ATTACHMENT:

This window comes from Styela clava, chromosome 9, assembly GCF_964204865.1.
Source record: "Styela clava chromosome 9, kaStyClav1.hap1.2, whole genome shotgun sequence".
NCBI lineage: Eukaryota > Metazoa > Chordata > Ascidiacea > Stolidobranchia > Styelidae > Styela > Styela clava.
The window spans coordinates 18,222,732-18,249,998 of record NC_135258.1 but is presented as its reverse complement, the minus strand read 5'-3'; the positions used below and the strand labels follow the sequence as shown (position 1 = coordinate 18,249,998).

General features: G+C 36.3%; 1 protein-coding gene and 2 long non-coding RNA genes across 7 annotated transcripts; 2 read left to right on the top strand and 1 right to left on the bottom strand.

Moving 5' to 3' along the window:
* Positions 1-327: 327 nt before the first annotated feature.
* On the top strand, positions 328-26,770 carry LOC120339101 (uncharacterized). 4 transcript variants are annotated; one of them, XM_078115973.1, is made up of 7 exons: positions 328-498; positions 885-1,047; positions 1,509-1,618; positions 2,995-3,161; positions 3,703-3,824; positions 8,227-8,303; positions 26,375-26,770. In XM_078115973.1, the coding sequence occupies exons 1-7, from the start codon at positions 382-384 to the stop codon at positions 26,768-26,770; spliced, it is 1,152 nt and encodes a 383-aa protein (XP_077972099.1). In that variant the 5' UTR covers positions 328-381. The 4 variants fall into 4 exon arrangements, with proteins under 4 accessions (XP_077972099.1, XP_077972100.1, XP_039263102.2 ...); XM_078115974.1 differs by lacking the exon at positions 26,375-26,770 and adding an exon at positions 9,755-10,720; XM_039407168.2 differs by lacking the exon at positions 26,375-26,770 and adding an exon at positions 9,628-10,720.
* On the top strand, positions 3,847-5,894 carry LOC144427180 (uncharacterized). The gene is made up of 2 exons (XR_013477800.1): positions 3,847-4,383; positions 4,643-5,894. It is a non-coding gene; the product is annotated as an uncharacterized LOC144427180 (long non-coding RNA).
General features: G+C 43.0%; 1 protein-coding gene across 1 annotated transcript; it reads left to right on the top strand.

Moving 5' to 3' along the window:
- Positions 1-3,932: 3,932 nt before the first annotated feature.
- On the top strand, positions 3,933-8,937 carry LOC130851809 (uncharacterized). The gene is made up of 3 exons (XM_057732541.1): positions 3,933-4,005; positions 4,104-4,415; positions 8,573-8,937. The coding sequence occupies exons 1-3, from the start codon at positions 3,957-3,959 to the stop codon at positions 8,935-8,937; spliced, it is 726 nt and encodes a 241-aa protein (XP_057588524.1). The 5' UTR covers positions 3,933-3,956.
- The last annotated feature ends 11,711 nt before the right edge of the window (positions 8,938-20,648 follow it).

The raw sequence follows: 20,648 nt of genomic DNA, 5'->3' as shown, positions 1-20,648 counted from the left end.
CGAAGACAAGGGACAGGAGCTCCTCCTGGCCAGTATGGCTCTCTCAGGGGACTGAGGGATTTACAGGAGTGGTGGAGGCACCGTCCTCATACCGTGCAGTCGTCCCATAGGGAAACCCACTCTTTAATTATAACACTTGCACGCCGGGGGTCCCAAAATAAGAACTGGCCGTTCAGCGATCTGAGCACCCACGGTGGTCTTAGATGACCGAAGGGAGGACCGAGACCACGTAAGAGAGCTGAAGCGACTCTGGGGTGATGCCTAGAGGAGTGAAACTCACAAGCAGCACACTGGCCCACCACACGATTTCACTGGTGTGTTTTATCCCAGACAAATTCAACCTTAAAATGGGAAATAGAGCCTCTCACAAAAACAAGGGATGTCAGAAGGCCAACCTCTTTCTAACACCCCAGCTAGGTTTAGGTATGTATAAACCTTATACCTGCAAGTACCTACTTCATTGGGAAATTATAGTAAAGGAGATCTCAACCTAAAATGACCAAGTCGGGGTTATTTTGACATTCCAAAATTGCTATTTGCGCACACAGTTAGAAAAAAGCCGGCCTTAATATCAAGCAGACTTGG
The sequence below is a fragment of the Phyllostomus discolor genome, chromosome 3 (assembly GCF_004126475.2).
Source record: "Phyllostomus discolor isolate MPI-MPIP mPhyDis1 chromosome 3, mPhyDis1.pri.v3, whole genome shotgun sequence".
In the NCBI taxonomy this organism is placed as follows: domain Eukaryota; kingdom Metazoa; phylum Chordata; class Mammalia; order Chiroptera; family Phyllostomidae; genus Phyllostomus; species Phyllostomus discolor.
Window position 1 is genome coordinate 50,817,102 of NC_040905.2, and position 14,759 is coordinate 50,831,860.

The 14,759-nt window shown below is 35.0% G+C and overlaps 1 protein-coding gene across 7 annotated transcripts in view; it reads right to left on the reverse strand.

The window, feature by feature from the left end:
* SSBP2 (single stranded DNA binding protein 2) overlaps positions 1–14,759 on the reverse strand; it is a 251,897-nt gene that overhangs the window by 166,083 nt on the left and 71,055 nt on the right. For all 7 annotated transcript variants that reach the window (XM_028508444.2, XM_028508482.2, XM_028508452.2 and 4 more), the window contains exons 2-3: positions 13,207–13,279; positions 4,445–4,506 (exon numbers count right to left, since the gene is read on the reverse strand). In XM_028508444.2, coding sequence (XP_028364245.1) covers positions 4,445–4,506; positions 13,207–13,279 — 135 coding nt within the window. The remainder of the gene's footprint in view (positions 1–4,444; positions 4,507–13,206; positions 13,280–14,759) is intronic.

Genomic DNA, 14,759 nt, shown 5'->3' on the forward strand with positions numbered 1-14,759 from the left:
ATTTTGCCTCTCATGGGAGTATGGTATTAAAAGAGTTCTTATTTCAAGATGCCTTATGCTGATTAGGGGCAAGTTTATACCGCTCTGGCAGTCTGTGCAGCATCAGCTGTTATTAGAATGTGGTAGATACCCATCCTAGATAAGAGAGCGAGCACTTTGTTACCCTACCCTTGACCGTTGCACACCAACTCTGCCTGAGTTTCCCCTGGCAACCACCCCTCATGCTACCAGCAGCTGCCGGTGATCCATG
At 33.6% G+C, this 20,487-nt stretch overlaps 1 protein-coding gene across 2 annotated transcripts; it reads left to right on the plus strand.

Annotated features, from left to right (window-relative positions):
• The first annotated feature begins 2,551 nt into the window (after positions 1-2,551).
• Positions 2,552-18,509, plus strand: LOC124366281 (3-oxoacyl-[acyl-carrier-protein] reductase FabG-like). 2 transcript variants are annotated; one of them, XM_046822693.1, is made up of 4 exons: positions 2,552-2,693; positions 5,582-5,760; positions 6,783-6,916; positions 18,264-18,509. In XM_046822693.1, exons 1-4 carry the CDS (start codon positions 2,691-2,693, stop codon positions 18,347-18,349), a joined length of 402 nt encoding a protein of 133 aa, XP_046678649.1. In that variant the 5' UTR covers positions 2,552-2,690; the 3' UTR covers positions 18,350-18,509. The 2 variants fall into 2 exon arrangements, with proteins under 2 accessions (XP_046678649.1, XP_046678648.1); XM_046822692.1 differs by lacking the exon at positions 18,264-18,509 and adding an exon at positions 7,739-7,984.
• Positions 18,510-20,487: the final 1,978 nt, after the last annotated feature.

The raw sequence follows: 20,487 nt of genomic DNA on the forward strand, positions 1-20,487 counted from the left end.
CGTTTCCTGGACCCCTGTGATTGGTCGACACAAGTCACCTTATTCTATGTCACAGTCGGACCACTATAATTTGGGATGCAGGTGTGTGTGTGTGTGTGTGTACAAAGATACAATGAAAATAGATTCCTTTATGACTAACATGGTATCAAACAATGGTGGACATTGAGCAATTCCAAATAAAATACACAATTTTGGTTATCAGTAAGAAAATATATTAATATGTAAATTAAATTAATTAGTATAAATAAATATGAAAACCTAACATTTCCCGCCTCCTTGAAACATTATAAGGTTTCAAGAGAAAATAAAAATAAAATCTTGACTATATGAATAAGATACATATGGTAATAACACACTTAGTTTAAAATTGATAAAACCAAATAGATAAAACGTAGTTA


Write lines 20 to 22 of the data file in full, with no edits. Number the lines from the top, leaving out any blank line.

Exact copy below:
Window position 1 is genome coordinate 50,817,102 of NC_040905.2, and position 14,759 is coordinate 50,831,860.

The 14,759-nt window shown below is 35.0% G+C and overlaps 1 protein-coding gene across 7 annotated transcripts in view; it reads right to left on the reverse strand.

The window, feature by feature from the left end: